There’s been excellent news for Malawi’s wildlife this month, as the Regulation of Species, which defines the level of protection for each of the country’s species, was finally gazetted. The Regulation forms secondary legislation to the National Parks and Wildlife Act (NPWA), which came into effect in 2017. If the act is the skeleton of the law, the regulations are like adding flesh to the bones; in this case, 10 to 12 regulations are required in total – with the Regulation of Species being the first – and each will be passed separately.
There are two international lists that form the world’s most comprehensive inventory on the global conservation status of species: CITES, which regulates trade in endangered species, and the IUCN Red List, which involves scientific experts tracking how species deal with change. Although Malawi’s definitions differ from both CITES and IUCN, the new regulation now puts the country inline with international law. The legislation, which has been needed for decades, was drafted with the top scientific, conservation and species experts in Malawi and lists the three categories of species that are protected under the NPWA – protected, endangered and listed.
This defines any species – mammal, bird, reptile, amphibian, invertebrate, fish, fungi or plant – in a protected area (a national park, wildlife reserve or forest reserve), that is not defined as endangered or listed within the Regulation. This category is important because it offers protection to species that are not already defined elsewhere in the order, such as warthogs (left). It also protects trees, like the Mopane rosewood, from deforestation and illegal logging, as well as the numerous endemic species of fish found in Lake Malawi National Park, home to more fish species than any other lake in the world. A conviction for possession or dealing of a protected species holds a penalty of a fine of up to K5,000,000 ($6,900) and/or up to ten years in prison.
A consultation of national and local experts produced this list of Malawi’s endangered species, which is also compiled from IUCN’s endangered Red List and CITES Appendix II. The penalty here is up to 30 years behind bars, with the option of a fine of up to K15,000,000 ($20,700). Just some of the numerous species under this list are caracals, servals and civets, antelope such as impala, duiker and waterbuck, reptiles such as the Nile crocodile, boomslang and leopard tortoise and birds including the African fish eagle (left), lilac-breasted roller and Marabou stork.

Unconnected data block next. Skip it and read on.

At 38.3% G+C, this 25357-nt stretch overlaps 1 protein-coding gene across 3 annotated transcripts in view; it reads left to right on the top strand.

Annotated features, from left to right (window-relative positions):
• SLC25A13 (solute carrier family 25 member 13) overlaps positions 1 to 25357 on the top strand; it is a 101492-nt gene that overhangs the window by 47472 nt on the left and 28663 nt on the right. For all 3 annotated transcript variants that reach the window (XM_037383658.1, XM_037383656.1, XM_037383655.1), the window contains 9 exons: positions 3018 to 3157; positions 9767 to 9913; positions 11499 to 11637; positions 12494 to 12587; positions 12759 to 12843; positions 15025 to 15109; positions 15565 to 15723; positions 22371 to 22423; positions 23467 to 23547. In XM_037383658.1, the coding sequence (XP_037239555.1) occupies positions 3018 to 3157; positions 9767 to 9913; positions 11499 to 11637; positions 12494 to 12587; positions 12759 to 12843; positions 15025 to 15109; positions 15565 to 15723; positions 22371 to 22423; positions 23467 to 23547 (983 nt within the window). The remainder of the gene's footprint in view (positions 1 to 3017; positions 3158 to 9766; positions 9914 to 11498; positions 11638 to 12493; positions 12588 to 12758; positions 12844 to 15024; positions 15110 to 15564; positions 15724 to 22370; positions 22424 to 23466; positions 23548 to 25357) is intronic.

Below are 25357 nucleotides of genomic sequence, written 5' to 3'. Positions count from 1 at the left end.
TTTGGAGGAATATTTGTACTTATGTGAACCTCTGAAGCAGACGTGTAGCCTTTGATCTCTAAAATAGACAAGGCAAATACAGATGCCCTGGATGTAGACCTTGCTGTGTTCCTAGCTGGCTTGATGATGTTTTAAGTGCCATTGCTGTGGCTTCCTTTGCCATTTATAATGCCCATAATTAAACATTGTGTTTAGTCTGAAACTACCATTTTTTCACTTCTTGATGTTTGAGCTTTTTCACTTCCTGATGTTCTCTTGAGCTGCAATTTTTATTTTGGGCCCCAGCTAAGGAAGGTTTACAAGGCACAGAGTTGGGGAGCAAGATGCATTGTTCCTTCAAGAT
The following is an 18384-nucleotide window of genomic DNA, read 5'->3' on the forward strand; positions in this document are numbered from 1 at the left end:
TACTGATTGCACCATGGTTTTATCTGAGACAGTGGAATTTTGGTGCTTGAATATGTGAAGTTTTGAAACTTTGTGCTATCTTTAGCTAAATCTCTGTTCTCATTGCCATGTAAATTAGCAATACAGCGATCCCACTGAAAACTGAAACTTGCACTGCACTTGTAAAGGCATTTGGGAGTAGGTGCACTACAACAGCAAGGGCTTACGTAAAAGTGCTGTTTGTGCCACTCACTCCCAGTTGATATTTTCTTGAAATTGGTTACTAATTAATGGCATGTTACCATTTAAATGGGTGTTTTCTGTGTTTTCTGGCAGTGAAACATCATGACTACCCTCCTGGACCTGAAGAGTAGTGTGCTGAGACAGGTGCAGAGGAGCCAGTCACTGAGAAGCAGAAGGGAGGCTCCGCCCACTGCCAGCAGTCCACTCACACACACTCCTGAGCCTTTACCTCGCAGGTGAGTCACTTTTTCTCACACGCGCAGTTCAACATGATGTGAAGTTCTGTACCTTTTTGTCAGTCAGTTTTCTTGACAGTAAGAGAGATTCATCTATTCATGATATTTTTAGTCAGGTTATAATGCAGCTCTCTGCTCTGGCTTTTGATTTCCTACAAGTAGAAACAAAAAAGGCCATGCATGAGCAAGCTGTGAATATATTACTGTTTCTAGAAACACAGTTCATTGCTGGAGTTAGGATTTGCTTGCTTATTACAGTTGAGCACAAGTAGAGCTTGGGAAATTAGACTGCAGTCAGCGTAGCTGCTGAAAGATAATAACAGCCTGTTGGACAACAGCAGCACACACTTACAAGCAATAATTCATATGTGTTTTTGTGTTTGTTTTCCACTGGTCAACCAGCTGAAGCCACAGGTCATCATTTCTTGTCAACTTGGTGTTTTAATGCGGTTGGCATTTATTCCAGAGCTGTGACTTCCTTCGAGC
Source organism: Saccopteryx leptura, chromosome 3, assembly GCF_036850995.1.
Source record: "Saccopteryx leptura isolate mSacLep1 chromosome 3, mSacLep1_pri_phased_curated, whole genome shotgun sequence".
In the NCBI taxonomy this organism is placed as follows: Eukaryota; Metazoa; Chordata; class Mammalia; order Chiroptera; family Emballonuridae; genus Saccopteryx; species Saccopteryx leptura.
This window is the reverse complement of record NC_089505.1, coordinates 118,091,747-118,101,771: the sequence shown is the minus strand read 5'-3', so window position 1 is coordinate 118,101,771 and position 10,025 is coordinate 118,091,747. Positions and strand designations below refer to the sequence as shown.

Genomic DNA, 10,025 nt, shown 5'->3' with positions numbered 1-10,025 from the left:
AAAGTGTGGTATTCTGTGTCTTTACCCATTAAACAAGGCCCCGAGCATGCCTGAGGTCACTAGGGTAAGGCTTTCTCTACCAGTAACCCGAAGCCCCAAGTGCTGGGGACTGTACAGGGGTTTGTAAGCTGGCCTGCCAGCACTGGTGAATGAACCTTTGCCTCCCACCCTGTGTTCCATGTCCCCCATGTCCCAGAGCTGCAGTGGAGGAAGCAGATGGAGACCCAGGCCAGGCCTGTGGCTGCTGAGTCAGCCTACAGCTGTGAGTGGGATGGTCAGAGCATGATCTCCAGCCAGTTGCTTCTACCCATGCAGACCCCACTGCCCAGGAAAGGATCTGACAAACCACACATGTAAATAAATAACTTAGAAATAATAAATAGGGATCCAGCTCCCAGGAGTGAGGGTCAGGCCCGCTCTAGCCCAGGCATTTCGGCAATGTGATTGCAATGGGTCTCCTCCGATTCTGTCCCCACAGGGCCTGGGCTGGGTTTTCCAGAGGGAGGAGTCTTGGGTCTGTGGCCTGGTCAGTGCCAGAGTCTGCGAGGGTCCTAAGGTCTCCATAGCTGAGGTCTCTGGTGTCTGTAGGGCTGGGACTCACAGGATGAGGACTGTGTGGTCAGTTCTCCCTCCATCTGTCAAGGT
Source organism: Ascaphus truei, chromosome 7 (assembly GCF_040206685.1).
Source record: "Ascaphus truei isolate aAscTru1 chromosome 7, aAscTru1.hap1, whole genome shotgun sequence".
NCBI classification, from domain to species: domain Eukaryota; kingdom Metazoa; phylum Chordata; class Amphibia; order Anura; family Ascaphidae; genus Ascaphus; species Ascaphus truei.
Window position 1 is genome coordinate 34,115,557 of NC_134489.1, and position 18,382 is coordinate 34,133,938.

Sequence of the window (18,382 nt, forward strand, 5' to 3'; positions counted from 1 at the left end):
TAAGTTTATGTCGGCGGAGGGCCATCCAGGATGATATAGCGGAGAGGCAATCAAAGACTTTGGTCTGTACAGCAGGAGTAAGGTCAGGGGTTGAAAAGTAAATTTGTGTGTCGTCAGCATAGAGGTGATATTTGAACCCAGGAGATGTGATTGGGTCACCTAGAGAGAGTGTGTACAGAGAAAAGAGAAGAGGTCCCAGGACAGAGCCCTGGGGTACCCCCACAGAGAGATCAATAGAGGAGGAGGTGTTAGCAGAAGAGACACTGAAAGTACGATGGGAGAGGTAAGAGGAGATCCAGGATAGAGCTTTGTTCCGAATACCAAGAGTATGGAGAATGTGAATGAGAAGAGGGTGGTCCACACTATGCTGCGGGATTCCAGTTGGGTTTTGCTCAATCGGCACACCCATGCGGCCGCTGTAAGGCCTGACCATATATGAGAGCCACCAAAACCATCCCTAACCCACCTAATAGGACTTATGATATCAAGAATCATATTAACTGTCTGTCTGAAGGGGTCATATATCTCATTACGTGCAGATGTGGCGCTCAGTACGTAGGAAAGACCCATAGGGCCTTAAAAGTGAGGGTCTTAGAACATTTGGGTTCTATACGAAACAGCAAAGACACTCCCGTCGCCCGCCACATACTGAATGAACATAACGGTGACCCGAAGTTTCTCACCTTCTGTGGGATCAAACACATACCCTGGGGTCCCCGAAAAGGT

This categorises the most protected species in the act, compiled from the IUCN critically endangered Red List and CITES Appendix I, and also includes species endemic to Malawi. A conviction for dealing or possession of a listed species is the highest penalty of up to 30 years in prison, with no option of a fine. Elephants, rhinos, leopards, lions, cheetahs (left) and giraffes are all listed species, as are African wild dogs, Nyasa wildebeest and pangolins – the world’s most trafficked animal. The Mulanje cedar – Malawi’s national tree, endemic to Mount Mulanje – is also a listed species, due to unsustainable deforestation.
The new Protected etc. Species Regulation has resulted in the strict protection of an additional c. 216 species that are considered threatened in Malawi, including additional plants, fungi, mammals, reptiles, amphibians, birds, fish and invertebrates. In addition, the Regulation protects thousands of other endangered species through the inclusion of IUCN red lists and CITES Appendix listings within the auspices of the new subsidiary law. Now that the Regulation has been gazetted, it allows the National Parks and Wildlife Act to be fully enforced.